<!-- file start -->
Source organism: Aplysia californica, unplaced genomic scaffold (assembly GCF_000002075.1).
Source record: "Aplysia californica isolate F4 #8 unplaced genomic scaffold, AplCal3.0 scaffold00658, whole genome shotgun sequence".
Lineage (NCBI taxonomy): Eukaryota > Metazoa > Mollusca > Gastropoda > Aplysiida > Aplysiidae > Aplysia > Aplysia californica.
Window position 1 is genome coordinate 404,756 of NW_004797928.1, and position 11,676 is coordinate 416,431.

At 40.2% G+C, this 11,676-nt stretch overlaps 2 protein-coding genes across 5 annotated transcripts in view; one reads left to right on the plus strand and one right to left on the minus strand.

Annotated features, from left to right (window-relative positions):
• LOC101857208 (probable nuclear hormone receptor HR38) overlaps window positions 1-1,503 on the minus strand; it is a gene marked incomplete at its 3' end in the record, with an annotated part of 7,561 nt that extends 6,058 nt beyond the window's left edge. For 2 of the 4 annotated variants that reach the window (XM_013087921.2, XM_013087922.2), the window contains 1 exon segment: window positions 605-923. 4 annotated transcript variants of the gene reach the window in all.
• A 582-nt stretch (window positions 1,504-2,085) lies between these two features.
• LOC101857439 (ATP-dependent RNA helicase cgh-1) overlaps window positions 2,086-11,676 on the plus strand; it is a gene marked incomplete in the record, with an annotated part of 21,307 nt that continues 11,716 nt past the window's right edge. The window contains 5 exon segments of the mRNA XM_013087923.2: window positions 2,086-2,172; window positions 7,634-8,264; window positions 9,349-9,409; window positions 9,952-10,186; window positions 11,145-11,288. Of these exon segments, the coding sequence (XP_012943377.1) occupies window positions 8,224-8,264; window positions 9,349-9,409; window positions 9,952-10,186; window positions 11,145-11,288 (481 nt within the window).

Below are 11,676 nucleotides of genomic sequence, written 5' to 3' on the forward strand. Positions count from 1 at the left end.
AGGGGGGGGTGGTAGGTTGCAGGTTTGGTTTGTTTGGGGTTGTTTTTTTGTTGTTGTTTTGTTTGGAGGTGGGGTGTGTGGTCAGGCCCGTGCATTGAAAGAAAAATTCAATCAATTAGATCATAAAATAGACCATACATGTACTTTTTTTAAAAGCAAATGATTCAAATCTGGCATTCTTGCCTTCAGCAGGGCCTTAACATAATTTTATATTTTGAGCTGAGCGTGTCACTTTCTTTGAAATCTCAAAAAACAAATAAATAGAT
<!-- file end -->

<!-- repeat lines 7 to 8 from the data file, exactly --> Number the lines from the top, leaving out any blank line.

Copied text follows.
• LOC101857208 (probable nuclear hormone receptor HR38) overlaps window positions 1-1,503 on the minus strand; it is a gene marked incomplete at its 3' end in the record, with an annotated part of 7,561 nt that extends 6,058 nt beyond the window's left edge. For 2 of the 4 annotated variants that reach the window (XM_013087921.2, XM_013087922.2), the window contains 1 exon segment: window positions 605-923. 4 annotated transcript variants of the gene reach the window in all.
• A 582-nt stretch (window positions 1,504-2,085) lies between these two features.